The Write Moment Movie Review: The quirky romcom offering of the 2017 QCinema Film Festival, THE WRITE MOMENT had a few right moments where it appears as a fresh, new approach to the romantic comedy. It struck a chord that is rarely as satirically touched upon by local romcoms – the whole banality of romantic tropes, of a fairy tale romance. If only it weighed down on the clichés that made it another flash-in-the-pan quirky indie romance, trying to follow in the footsteps of 500 DAYS OF SUMMER.
The Write Moment Trailer
The Write Moment Movie Review
THE WRITE MOMENT glides with romcom flair but it is uniquely rendered in a fantasy element that echoes GROUNDHOG DAY and ETERNAL SUNSHINE OF THE SPOTLESS MIND. Jerald Napoles and Valeen Montenegro play lovers who become entrapped in a cyclic scripted existence after a random breakup. Turns out, the man’s bittersweet script is brought to life and he must be able to get all the lines and cues right to be able to skip the repetitive “takes” and accomplish his plans with the girl who left him.
Its premise guarantees an engaging first act that’s anchored on Napoles and Montenegro’s effective chemistry and comedic timing. Their candid approach to the lines was spot on, and the film itself allowed both actors to stretch around performances that underlined a noteworthy subtlety over melodramatic touches. In fact, the film initially struck a well executed balance that gave way to a slow descent into melancholy, especially in the case of Jerald Napoles who really shines as the film’s tragic romantic hero.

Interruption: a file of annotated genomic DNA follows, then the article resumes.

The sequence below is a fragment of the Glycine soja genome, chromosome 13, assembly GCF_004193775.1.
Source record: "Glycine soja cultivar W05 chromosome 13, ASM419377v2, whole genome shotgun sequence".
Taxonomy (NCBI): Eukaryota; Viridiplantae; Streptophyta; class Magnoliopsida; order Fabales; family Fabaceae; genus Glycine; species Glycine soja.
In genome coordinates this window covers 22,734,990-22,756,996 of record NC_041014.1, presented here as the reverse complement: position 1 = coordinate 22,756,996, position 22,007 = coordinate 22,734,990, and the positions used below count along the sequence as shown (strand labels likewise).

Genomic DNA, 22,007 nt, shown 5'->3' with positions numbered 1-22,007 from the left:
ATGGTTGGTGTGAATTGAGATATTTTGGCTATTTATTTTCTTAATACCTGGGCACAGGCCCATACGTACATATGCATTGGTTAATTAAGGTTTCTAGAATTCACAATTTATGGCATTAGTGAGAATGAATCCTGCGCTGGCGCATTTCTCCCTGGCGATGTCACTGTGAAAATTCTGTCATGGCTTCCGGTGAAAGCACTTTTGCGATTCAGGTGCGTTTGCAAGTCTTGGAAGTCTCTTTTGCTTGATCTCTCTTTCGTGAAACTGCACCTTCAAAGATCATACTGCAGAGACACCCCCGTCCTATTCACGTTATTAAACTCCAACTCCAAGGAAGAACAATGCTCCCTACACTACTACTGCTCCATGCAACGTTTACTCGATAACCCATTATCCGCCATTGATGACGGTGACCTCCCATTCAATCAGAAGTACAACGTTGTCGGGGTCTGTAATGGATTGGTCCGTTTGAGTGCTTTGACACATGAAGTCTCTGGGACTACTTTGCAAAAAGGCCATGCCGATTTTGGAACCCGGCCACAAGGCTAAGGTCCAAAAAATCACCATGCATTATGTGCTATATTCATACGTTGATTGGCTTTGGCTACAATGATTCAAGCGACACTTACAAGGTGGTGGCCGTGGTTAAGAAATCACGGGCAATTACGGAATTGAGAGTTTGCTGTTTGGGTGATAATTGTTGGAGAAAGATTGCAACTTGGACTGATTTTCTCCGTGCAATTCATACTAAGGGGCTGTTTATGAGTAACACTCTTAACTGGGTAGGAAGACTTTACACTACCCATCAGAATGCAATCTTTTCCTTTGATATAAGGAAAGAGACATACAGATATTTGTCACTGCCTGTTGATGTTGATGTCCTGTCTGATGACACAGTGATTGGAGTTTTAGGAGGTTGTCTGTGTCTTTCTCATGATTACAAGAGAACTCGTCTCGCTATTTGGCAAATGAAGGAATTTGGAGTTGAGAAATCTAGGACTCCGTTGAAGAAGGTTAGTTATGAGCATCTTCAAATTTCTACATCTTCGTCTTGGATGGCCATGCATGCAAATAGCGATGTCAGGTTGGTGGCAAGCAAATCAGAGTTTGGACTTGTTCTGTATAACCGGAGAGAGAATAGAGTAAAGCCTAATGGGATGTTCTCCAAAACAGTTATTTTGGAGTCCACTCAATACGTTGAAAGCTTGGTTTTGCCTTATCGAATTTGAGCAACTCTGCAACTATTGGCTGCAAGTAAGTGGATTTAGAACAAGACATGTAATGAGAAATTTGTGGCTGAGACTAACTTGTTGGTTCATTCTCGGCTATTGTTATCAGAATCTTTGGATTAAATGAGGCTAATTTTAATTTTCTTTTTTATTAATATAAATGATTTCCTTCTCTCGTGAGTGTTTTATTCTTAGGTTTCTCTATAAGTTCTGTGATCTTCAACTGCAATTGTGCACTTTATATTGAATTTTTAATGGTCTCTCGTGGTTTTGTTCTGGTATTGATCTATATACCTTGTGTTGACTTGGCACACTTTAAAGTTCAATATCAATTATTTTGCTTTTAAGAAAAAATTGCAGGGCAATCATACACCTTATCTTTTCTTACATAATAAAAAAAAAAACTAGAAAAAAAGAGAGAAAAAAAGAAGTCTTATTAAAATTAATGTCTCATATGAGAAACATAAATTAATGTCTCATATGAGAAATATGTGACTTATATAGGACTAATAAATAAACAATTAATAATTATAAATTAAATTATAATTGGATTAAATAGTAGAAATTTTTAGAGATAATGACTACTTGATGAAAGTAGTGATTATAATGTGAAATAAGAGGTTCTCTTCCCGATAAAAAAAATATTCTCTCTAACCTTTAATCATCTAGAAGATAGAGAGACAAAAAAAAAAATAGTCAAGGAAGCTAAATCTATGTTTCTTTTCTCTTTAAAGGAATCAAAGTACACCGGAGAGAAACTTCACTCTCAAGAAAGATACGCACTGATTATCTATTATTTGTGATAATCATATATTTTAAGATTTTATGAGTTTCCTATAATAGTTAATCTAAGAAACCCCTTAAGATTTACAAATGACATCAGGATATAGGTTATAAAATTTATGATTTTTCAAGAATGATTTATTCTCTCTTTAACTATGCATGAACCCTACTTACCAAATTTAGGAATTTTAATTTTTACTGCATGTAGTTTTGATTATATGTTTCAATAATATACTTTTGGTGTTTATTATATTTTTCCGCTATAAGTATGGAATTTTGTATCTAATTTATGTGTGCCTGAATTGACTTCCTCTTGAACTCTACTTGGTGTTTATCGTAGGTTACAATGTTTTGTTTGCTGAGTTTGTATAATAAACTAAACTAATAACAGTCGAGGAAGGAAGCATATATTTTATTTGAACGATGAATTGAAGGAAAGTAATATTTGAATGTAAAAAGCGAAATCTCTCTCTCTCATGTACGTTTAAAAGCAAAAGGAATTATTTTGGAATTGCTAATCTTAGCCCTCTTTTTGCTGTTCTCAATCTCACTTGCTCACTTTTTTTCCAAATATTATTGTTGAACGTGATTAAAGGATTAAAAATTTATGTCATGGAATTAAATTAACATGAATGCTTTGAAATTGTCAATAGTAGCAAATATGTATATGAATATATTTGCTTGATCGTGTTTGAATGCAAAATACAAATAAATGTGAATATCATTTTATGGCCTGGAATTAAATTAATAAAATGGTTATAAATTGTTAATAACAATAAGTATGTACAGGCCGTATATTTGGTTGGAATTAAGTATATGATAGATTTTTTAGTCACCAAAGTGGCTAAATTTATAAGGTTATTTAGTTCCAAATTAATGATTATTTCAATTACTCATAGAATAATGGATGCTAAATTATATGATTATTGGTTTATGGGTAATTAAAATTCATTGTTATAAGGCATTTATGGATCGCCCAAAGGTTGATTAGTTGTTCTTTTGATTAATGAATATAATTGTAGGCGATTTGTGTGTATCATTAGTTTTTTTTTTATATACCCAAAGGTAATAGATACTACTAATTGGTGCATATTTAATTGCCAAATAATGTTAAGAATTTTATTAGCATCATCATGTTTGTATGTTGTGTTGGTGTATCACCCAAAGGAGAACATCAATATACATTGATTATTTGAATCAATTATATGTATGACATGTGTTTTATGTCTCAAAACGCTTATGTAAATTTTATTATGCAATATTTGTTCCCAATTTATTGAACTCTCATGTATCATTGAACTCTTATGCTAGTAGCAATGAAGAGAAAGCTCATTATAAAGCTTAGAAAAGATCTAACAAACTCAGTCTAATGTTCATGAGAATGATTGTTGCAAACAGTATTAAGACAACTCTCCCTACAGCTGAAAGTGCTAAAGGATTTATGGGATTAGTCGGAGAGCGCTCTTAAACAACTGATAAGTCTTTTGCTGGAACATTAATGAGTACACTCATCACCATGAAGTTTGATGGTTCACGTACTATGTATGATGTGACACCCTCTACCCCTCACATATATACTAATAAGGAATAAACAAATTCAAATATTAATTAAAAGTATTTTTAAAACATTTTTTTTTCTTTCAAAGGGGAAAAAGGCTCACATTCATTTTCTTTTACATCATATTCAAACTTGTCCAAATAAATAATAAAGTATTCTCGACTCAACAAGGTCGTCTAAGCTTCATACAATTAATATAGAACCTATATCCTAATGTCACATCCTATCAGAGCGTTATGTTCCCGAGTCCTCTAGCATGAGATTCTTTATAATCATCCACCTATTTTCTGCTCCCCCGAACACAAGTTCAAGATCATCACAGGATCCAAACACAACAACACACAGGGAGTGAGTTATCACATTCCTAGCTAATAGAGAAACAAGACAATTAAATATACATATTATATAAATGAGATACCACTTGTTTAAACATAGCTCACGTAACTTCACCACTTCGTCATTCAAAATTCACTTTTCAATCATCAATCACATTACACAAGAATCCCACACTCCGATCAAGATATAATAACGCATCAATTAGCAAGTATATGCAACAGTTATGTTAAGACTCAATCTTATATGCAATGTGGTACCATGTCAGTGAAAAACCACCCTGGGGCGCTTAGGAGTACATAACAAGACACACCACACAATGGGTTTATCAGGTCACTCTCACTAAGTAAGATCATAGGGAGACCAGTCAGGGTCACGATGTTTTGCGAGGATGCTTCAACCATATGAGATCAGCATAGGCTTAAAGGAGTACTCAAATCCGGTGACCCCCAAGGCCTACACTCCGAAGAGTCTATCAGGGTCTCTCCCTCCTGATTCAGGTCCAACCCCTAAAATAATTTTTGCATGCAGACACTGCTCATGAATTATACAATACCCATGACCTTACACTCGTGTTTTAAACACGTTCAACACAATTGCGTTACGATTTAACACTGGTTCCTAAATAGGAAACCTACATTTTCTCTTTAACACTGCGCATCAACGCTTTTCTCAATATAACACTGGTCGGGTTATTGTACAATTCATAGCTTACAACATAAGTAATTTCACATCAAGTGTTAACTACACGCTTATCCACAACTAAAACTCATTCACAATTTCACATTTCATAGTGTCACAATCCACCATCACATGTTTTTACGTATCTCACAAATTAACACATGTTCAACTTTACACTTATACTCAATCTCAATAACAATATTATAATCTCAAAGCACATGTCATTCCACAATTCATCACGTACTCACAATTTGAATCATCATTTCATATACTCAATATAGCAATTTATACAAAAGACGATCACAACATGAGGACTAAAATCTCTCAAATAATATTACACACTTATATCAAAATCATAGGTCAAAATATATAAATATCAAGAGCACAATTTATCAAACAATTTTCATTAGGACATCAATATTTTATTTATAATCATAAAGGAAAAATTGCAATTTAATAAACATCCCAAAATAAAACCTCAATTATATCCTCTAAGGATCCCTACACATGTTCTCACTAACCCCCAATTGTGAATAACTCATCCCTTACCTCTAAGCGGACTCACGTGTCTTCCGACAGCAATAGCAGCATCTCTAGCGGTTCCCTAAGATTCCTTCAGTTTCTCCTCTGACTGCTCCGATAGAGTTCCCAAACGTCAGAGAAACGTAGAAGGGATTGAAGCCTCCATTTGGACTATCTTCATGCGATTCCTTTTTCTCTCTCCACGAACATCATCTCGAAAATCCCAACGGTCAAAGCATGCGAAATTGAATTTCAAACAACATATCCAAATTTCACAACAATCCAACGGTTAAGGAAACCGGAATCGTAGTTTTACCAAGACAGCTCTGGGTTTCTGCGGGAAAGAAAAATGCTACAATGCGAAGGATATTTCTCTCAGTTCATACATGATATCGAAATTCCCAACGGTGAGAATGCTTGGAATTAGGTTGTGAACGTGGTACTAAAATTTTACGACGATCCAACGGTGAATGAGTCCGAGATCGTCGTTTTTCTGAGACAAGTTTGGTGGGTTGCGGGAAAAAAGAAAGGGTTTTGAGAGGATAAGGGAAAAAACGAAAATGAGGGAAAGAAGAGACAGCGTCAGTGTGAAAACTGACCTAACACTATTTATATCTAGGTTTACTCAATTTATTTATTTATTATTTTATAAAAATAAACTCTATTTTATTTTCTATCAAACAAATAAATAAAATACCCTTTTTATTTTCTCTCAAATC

It is also the clever play with a meta/fantasy element that gave way for fascinating “what if” moments like the hilarious love scenes, and a gruelling continuation of “happily ever after” where the whole world seems to be always sunny that two people managed to engage to one another.
The film dwells on a self-reflexive nature on screenwriting, which the film failed to live up to. The muddled second act takes the film downhill into the very clichés of romantic comedies it first appeared to make fun of, unfolding its promising meta narrative device into disappointing conclusions. The film’s faults extend to its misogynistic tendencies, as it slips into the pitfalls of its fellow quirky romcoms suggesting the “Manic Pixie Dream Girl” in the female character is but an object to the desires of the weepie protagonist.
Many films have tried to subvert the tropes of the local rom-com and “hugot”, and much like the repetitive takes in WRITE MOMENT, these films are only entrapping themselves within the conventions. But given these qualities, THE WRITE MOMENT is worth watching for this attempt, and probably for featuring what the “hugot” subgenre offers best – an appealing set of leads. If anything (and contrary to the film’s rants) “kilig” is their only major achievement.
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